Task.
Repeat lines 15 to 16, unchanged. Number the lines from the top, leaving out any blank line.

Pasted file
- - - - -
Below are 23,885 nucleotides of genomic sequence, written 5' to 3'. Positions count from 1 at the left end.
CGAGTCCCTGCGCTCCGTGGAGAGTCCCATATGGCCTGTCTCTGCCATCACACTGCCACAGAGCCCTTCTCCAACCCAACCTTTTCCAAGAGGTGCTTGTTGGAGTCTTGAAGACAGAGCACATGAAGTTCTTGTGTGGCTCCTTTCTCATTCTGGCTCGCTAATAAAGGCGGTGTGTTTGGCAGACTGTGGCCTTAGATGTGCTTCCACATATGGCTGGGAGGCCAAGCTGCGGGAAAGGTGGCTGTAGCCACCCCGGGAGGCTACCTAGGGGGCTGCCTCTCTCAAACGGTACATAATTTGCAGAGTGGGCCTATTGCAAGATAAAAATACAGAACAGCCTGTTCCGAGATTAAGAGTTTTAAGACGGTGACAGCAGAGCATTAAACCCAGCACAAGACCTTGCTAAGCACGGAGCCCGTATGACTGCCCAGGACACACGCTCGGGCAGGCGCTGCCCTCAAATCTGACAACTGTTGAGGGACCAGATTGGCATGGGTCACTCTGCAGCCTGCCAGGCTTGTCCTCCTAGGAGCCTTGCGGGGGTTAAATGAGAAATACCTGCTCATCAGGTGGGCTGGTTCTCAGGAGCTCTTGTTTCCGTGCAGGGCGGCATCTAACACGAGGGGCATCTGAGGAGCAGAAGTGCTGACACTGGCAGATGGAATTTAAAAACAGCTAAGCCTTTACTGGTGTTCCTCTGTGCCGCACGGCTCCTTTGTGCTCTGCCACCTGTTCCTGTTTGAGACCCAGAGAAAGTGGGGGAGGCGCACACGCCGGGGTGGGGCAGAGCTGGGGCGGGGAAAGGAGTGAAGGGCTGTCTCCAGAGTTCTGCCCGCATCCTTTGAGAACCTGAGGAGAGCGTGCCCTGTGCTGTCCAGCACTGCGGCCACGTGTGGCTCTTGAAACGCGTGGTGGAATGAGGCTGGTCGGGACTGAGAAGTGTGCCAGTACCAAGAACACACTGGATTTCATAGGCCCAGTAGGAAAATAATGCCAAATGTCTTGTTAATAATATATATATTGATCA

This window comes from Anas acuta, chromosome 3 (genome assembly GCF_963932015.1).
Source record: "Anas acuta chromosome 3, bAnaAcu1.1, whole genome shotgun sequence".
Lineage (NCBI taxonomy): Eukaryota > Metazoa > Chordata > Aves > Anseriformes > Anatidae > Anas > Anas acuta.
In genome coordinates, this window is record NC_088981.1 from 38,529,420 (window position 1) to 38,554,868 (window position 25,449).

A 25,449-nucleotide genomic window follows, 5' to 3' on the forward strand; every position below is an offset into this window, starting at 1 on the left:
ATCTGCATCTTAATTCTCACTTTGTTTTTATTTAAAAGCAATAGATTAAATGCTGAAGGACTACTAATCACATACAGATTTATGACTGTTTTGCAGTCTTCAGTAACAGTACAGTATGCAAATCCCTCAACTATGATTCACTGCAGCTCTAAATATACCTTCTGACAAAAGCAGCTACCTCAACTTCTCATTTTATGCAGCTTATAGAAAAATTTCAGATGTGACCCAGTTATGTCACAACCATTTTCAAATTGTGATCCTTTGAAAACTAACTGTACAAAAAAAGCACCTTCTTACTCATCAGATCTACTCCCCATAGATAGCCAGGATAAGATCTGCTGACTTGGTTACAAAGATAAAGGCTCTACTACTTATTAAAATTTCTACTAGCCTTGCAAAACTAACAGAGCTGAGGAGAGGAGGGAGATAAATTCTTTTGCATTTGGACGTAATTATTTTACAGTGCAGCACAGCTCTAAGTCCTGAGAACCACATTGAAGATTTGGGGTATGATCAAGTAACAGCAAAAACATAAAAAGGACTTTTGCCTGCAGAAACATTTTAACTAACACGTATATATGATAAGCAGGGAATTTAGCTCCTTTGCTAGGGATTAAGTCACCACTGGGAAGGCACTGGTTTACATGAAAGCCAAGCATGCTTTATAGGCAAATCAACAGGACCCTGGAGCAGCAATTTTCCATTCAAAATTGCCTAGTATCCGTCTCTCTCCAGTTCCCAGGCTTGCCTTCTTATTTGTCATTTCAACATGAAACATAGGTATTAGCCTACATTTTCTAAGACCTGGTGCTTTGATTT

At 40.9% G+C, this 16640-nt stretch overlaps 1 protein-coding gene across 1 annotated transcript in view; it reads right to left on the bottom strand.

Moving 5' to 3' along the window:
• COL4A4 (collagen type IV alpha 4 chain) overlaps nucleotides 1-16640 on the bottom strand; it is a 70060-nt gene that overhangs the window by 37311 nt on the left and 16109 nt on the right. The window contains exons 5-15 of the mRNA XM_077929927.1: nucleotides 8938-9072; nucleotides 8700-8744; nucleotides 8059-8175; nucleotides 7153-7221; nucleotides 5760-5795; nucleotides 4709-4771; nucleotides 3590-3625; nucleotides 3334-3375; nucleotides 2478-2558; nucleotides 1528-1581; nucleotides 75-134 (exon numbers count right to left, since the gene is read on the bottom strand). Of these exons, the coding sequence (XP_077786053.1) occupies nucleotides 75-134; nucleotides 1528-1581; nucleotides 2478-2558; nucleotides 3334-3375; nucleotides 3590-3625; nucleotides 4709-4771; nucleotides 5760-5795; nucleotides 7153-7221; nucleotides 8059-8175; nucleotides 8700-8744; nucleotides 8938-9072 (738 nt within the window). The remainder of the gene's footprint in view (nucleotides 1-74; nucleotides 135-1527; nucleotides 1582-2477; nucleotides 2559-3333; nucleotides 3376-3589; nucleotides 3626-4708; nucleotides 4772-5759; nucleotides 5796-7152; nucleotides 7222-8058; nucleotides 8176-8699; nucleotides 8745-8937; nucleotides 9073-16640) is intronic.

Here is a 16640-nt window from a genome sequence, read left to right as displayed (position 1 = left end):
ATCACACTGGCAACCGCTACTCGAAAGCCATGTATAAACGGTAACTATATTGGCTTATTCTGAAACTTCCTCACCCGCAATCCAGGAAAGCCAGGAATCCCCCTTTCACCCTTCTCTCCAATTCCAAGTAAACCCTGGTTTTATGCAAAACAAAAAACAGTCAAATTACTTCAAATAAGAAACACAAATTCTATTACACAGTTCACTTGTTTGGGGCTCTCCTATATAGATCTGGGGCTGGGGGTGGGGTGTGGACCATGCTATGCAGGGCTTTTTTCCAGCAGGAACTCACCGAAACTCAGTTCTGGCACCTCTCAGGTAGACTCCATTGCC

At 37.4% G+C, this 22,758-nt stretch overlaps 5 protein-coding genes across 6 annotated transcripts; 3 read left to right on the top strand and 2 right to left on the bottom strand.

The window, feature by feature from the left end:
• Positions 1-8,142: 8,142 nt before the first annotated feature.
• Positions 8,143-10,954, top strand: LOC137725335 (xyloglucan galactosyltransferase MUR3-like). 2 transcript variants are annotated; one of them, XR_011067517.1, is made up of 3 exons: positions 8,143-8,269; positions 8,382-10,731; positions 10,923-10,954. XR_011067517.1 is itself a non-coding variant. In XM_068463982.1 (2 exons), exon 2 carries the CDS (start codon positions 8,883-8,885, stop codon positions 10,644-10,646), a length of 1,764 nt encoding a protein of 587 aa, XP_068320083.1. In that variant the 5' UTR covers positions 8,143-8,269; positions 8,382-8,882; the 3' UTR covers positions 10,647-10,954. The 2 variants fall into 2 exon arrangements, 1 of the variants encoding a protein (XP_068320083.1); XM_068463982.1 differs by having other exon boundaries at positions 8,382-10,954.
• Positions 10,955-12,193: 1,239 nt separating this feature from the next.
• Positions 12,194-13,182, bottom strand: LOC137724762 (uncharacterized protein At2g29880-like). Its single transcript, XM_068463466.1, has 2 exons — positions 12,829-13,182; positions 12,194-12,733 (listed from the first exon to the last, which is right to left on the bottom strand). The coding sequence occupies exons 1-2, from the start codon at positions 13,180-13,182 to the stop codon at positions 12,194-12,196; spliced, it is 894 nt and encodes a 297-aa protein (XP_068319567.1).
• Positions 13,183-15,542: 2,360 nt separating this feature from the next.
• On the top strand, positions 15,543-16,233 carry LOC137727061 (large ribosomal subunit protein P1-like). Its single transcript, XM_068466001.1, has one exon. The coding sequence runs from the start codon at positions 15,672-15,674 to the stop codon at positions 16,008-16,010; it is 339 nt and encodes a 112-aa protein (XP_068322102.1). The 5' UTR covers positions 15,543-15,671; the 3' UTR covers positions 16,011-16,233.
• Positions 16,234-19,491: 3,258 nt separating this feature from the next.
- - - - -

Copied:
The window, feature by feature from the left end:
• Positions 1-8,142: 8,142 nt before the first annotated feature.